sake of proclaiming my feminist autonomy . . . and as he knows I would
not respond congenially to "make us some coffee, wench" in a business
environment, so he would never speak to me in such a tone in a private
one-but if he asked me politely and respectfully to make coffee for him
and his guests, I would do so without taking offense, in my capacity as
hostess.   Petruchio is participating in a "boy's club" game when he
summons Kate, and she knows it- why shouldn't she make him look like a
shrew-tamer, to his buddies, and thus enable him to win the bet?

I have seen Kate played with something just short of a quick sub rosa
wink at Petruchio as she obediently enters . . . my eyes might in a
similar situation signal my husband's "Watch this!"-and perhaps only he
would know I wasn't deadly in earnest.  That's another play within the
play within the play, as far as I'm concerned.

Best to all --

Carol Barton
Department of English
Averett College -- Northern Virginia Campus
Vienna, Virginia

[2]-----------------------------------------------------------------
From:           David Evett <
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Date:           Wednesday, 28 Oct 1998 14:35:17 -0500
Subject: 9.1042 Re: Shrews Behaving Badly
Comment:        Re: SHK 9.1042 Re: Shrews Behaving Badly

Like *Merchant of Venice*, *Shrew* snags on contemporary liberal
sensitivities when brought onto the contemporary Western stage. I don't
think it works to treat it as a historical artifact (Come see the quaint
early modern patriarchal attitudes, children; do they help you
understand why Daddy makes more money than I do even though I am a lot
smarter than he is?) or to treat it as mere crude farce (Come see the
nice cartoon, children; isn't it funny when that great big man ties that
little woman up and takes her food away?)  We want and need the drama to
speak to us where we are, and for all of us in 1998 that means
struggling with issues of gender, especially as they are inextricably
entangled with issues of money and power.

In my experience the play can be made palatable to liberal sensibilities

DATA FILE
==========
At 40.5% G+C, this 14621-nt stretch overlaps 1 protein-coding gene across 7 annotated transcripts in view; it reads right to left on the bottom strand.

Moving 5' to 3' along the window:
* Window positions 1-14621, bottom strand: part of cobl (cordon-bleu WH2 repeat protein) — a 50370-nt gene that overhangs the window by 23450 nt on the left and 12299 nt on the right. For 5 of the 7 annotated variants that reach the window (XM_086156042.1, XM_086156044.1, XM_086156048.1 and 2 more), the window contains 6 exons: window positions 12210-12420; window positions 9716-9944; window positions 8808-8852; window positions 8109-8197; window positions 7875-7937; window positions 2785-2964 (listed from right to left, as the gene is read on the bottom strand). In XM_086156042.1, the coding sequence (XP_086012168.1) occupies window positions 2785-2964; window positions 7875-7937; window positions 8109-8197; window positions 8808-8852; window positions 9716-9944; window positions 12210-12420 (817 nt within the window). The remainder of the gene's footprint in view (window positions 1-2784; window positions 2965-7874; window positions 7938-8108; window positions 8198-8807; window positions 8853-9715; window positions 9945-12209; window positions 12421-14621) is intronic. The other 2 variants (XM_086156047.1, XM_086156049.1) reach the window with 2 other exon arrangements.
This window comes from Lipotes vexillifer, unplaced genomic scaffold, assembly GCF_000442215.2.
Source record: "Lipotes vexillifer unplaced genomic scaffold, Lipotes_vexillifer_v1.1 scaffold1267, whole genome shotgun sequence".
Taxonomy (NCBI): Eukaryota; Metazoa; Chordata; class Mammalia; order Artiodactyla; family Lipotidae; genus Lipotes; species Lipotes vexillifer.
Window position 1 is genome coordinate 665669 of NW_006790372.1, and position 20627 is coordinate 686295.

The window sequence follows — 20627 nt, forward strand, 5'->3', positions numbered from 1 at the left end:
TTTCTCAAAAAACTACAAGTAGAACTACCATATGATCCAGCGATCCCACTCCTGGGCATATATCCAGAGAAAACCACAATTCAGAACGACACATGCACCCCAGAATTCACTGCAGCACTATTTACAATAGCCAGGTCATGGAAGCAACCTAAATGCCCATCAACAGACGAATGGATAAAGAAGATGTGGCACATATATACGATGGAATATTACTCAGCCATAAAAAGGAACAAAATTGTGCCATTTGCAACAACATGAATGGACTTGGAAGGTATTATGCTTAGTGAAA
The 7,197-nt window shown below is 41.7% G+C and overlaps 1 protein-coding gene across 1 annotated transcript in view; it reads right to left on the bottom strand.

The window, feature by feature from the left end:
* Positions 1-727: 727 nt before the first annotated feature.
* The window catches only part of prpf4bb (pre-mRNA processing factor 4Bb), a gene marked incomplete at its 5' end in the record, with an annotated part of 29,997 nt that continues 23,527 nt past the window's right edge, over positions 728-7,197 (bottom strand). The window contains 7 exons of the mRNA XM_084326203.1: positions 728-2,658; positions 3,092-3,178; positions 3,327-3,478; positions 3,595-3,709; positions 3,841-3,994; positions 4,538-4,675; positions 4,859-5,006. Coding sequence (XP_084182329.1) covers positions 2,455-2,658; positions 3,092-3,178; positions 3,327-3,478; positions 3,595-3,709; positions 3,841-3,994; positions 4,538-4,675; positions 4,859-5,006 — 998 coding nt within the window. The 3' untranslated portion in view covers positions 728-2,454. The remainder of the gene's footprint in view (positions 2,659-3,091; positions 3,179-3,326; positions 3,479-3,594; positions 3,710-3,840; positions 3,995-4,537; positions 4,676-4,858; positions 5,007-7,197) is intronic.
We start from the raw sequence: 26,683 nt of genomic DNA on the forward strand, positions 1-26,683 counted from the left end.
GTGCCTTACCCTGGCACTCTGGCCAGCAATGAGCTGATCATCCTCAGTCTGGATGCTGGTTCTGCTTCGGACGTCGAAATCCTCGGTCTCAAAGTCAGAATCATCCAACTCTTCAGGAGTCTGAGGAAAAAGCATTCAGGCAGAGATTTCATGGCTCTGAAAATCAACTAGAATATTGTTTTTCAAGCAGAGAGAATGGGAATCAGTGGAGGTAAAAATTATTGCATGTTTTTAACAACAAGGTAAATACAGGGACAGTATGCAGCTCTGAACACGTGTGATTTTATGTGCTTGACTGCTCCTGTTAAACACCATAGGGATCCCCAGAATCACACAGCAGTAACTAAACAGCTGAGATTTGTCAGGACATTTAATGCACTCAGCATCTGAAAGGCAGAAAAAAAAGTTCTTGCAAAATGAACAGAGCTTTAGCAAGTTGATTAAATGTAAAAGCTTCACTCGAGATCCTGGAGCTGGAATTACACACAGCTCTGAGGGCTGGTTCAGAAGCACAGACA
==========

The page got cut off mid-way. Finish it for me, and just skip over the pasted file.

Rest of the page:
(I'll acknowledge in advance the contemptuous snorts of our materialist
colleagues on the list) by these means: (1) casting as Petruchio and
Katherine attractive actors between whom real sexual sparks can fly; (2)
making both of them overtly ill-behaved but inherently playful at the
beginning (for instance, by foregrounding Petruchio's unreasonable abuse
of Gremio), so that the learning process can be mutual; (3) playing the
Bianca plot fully and well, with emphasis on the deception,
self-deception, and general self-serving of all the participants in that
whole enterprise, so that Petruchio and Katherine are at least honest
with themselves, each other, and the audience; (4) assuming that a
harmonious marital relationship is inherently better than a quarrelsome
one, and worth the cost of some sacrifice of self-interest, so that if
Katherine does not eat or sleep or get clean clothes neither does
Petruchio; (5) having a Petruchio who can perform the more-in-sorrow
speeches with real conviction; (6) putting a lot of emphasis on the
scene with Vincentio, in which Katherine discovers that cooperating with
Petruchio in apparently bizarre games can be fun, and on other moments
in which we can see life as play, not war; (6) playing the final scene
as conspiratorial (the two of them make a lot of money out of their
insensitive friends and relations).  In the highly palatable production
at Great Lakes Theater Festival three or four years ago the kiss after
"Kiss me, Kate" really sizzled, the pair exchanged knowing looks before
the women went off after dinner, and at the end of the dreadful speech,
which ended with Kate kneeling and putting her hands under Petruchio's
foot, he raised her, knelt to her and put his hands beneath her foot,
and then handed her the money before another sizzling clinch.

For all that, some actors and some audiences will have to grit their
teeth at some points.

I think, by the way, that all these things are latent in the text.

Liberally,
David Evet